A new semester is upon us, and because there’s something that keeps me from doing the same thing with each class, I’m switching things up a little bit this quarter. In the past, I’ve grounded my American Literature classes around literary movements. Even though students asked entirely unique questions and they may have each selected different books, they were always exploring those things under umbrellas like Romanticism or Modernism. And, that’s always worked fine. But I noticed that they weren’t doing as well as I would’ve liked on the common final exam, which is a synthesis essay defining what it means to be an American. So,  I’m pushing myself into something new this quarter with my American Lit class–a new structure to better prepare them for a common final exam, to help them more aptly synthesize what they learn, and to allow them more time to reflect and prepare a course-level “So What?” artifact. I ask my students to push themselves outside of their comfort zones to work on skills that are challenging to them; why not challenge myself with something a little new, too?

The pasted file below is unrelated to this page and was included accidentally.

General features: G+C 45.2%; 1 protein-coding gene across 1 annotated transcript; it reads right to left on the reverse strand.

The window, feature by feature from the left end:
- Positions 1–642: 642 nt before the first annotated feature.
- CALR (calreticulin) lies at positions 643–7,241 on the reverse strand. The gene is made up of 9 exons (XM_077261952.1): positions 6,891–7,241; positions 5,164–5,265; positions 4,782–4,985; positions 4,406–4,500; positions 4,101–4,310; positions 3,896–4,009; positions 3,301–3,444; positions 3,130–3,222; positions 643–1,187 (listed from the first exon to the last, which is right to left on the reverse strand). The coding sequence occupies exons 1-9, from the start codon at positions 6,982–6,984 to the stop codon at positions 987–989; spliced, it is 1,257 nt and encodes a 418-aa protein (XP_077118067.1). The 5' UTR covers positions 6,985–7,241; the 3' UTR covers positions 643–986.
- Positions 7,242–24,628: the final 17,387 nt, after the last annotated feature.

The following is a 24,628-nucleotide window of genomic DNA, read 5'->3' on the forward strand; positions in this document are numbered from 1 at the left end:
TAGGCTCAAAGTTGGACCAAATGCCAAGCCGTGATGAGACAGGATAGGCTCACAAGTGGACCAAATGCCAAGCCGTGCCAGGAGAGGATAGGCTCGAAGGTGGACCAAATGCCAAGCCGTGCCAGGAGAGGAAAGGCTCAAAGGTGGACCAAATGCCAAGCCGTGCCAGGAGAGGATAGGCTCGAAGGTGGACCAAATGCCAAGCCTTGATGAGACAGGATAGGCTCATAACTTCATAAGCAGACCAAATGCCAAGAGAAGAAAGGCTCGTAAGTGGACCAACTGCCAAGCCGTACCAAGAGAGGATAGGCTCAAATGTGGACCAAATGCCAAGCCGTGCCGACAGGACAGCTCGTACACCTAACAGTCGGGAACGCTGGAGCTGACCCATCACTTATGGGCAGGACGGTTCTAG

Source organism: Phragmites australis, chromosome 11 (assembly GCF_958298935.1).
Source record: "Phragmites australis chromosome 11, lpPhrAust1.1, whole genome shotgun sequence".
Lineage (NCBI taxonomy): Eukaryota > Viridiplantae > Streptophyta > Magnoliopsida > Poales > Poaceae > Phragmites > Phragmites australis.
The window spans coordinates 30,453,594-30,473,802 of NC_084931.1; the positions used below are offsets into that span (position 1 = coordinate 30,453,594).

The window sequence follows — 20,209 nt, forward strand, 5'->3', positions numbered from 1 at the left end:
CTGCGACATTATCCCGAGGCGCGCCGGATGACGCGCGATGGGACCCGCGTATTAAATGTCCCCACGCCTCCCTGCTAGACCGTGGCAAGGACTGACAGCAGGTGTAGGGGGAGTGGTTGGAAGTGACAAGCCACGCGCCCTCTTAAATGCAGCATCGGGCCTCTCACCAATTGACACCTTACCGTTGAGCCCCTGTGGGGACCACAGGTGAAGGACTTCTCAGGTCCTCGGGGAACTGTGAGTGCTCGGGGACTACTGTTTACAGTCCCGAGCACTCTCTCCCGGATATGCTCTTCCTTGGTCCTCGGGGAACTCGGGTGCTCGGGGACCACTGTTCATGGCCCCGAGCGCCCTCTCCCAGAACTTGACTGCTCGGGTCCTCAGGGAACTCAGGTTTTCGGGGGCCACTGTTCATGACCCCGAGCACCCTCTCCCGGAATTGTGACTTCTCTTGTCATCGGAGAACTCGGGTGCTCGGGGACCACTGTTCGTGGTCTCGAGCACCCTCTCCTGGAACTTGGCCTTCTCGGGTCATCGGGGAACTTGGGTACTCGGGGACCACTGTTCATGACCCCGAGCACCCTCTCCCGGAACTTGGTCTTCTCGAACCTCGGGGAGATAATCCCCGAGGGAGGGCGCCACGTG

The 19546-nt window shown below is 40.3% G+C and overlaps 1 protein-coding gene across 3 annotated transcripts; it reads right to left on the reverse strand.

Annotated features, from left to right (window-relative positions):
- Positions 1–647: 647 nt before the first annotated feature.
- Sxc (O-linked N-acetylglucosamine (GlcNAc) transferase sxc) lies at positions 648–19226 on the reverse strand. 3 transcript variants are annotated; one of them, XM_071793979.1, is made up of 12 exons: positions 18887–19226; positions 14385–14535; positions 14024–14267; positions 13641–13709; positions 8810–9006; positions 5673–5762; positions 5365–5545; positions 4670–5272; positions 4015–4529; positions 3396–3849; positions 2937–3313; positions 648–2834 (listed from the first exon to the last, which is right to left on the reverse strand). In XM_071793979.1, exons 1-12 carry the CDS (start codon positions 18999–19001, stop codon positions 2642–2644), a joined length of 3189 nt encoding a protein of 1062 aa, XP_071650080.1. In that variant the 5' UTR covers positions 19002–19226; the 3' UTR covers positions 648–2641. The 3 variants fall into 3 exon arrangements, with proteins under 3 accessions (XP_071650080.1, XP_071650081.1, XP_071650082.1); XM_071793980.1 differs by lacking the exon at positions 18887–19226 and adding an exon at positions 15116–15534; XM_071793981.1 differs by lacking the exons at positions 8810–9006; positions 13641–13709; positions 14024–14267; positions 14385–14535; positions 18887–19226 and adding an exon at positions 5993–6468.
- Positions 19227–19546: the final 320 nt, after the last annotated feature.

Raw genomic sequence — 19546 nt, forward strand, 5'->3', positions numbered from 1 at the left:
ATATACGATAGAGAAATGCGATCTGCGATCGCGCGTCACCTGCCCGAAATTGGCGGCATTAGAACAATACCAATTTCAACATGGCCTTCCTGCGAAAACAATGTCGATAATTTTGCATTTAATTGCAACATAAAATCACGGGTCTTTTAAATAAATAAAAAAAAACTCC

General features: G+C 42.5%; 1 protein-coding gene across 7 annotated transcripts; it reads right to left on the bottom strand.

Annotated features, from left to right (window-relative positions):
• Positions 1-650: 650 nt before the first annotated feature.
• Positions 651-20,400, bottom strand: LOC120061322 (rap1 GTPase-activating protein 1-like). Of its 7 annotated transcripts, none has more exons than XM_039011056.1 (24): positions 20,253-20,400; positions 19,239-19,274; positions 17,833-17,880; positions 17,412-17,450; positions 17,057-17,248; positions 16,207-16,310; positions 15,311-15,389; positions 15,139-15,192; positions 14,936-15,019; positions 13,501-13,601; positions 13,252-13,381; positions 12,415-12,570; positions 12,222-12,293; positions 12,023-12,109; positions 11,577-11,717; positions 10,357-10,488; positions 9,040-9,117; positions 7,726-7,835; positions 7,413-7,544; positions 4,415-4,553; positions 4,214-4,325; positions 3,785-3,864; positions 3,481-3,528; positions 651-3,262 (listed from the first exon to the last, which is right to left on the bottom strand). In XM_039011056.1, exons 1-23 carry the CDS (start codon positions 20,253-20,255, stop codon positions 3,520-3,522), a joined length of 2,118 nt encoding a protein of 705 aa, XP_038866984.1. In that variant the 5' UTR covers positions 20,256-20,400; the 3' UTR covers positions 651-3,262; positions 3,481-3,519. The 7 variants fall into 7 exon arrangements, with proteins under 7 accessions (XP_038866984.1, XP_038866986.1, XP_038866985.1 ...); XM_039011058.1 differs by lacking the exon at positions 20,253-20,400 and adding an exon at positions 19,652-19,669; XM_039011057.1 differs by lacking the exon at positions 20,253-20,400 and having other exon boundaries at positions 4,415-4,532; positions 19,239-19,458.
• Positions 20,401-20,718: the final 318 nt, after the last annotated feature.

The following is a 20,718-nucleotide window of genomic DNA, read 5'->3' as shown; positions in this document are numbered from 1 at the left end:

The class began with a diagnostic unit, kicked off with a personal response piece that answers the final exam question–what does it mean to be an American? Next, I split them up into small groups, each assigned a single literary era to study. I maintained a lot of control over this mini-unit–assigning an essential question, the standards, the activities, and the assessment. However, students still documented their process through an adapted Inquiry Learning Plan template, and they were in charge of creating guiding questions as well as choosing their texts. Each group presented their findings to the class (a diagnostic for a few speaking and listening standards), and all students noted their greatest takeaways from each presentation. The kids took us through information they discovered from various texts about their literary eras: Colonial, Enlightenment, Romanticism, Realism, Modernism, and Postmodernism.